The Art of Enfleurage

Posted by Emily van Oosterom on

Enfleurage, a painstaking historical technique, is perhaps one of the most romantic methods of perfume making. Its French name - 'en fleur' meaning 'in bloom' speaks to the heart of this delicate extraction method.

The History of Enfleurage

The technique of enfleurage dates back to the 18th century, with the method reaching its zenith in the 19th century in Grasse, a city in the south of France known as the perfume capital of the world.

The most delicate of flowers, whose aromas could not withstand the heat of steam distillation or the harshness of solvents, found their refuge in the gentle process of enfleurage. Jasmine, tuberose, and orange blossom, among others, were best captured through this labor-intensive method.

With the advent of industrialization and the rise of cheaper synthetic fragrances, the technique of enfleurage gradually became less common. Despite this, it is still prized among niche perfumers and natural product enthusiasts for its ability to produce extraordinarily faithful representations of the original floral scent.

The Process of Enfleurage

Enfleurage is, in essence, a cold-fat extraction process. The method works on the principle that fat possesses a high capacity for absorption, particularly of fragrant essences.

  1. Chassis Preparation: A 'chassis' is a wooden frame holding a piece of glass. The glass is thickly smeared with purified and odorless animal fat, traditionally lard or tallow.

  2. Flower Application: Freshly picked flowers are then arranged on the fat-coated glass. The chassis is closed and left for several days. During this time, the fat slowly absorbs the essential oils from the flowers.

  3. Fat Recharging: The spent flowers are regularly removed, and fresh ones are added. This process, known as 'recharging', is repeated until the fat is saturated with the fragrance.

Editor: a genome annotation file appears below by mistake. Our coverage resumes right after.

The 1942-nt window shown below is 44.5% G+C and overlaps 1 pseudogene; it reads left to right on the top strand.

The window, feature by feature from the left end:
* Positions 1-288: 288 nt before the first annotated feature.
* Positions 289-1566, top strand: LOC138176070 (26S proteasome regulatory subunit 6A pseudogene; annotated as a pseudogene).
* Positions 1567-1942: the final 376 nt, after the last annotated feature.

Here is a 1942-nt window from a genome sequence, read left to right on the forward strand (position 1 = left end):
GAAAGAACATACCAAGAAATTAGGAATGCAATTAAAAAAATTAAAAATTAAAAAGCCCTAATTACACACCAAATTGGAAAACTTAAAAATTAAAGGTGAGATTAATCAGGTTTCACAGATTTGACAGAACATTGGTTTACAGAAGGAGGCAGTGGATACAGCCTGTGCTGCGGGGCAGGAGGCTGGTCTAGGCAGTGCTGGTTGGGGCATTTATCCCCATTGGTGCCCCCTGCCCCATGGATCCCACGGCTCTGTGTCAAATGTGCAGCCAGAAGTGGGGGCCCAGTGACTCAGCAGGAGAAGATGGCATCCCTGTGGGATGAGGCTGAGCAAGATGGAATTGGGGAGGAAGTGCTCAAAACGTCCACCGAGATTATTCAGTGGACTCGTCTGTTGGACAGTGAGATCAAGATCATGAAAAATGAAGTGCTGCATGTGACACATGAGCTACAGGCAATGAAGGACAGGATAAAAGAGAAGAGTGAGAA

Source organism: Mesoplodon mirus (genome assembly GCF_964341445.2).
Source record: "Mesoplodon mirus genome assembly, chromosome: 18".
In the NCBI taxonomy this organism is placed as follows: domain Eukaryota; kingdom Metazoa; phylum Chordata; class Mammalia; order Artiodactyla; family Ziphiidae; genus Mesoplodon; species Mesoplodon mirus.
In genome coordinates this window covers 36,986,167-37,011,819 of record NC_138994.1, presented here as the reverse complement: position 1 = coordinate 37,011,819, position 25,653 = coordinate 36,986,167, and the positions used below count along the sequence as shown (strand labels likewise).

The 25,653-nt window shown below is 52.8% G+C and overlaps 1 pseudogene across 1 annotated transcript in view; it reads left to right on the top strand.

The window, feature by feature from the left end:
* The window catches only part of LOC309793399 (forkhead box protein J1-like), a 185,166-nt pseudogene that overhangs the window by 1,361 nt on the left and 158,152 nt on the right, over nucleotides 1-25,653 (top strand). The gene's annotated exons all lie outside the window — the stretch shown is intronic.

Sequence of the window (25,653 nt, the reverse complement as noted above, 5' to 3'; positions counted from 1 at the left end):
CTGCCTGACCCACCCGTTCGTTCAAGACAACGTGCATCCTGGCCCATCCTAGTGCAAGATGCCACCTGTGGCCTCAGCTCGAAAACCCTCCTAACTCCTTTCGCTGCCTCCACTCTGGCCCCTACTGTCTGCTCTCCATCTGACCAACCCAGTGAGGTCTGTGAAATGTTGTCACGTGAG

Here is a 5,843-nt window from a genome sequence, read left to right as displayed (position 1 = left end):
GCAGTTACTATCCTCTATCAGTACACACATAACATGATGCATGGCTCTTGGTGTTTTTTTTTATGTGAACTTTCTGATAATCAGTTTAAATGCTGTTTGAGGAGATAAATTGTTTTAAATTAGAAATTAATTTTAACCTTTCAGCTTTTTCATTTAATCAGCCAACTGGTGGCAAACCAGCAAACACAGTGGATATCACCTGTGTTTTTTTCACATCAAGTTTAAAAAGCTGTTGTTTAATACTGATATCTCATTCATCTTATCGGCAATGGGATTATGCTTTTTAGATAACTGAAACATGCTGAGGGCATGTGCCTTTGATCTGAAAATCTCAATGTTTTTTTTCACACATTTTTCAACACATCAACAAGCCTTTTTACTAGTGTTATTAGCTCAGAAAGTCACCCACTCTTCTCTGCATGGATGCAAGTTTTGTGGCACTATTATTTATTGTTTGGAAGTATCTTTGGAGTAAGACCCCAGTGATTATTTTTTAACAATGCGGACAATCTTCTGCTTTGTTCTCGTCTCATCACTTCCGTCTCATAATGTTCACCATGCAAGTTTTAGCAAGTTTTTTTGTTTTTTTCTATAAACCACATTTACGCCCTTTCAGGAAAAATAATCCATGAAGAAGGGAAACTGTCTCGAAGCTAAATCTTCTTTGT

4. Extraction: The perfumed fat, called 'pomade', is then washed with alcohol to dissolve the absorbed essential oils. The alcohol is evaporated to leave behind the pure, concentrated flower oil.

Enfleurage in Finished Products

Products that incorporate enfleurage are relatively rare due to the process's labor-intensive and costly nature. Nevertheless, they are highly prized in the world of natural perfumery.

One example is the highly exclusive 'Joy' perfume by Jean Patou, renowned for its exquisite jasmine and rose accords, achieved partially through the process of enfleurage. Another is Chantecaille's 'Frangipane' perfume, which beautifully captures the scent of the tropical frangipani flower, traditionally extracted using enfleurage.

Natural skincare products also occasionally feature enfleurage extracts. For instance, some high-end facial creams use rose or jasmine enfleurage for their potent skin-enhancing properties as well as their heavenly scent.

Enfleurage Recipes

Traditionally, rendered beef tallow or lard was used as the fat component in enfleurage.  Today, modern sensibilities mean fats of vegetable origin are more common.

  1. Jasmine Enfleurage

    • Ingredients: refined, deodorised coconut oil, fresh jasmine blossoms.
    • Method: Follow the process outlined above, using coconut oil in place of animal fat.
    • Presentation: The resultant jasmine oil can be used directly on pulse points or incorporated into homemade skincare products for a luxurious touch.
  2. Orange Blossom Enfleurage

    • Ingredients: refined shea butter, fresh orange blossoms.
    • Method: Same as above, using shea butter as the base.
    • Presentation: The orange blossom oil, with its uplifting and calming fragrance, can be used in natural perfumes or as a delightful addition to homemade creams and lotions.

Enfleurage might seem like a method steeped in history and perhaps impractical in our modern, fast-paced world. However, this gentle and time-honored technique offers us a chance to connect with the very essence of flowers, creating personal fragrances that are as close to nature as possible.

Remember, these are simplified recipes. The real process of enfleurage requires patience, practice, and a delicate hand. But the result - a perfume as true to nature as possible - is worth every petal.


  • Classen, C., Howes, D., & Synnott, A. (1994). Aroma: The Cultural History of Smell. Routledge.
  • Groom, N. (1999). The Perfume Handbook. Springer.
  • Le Guérer, A. (1992). Scent: The Mysterious and Essential Powers of Smell. Random House.

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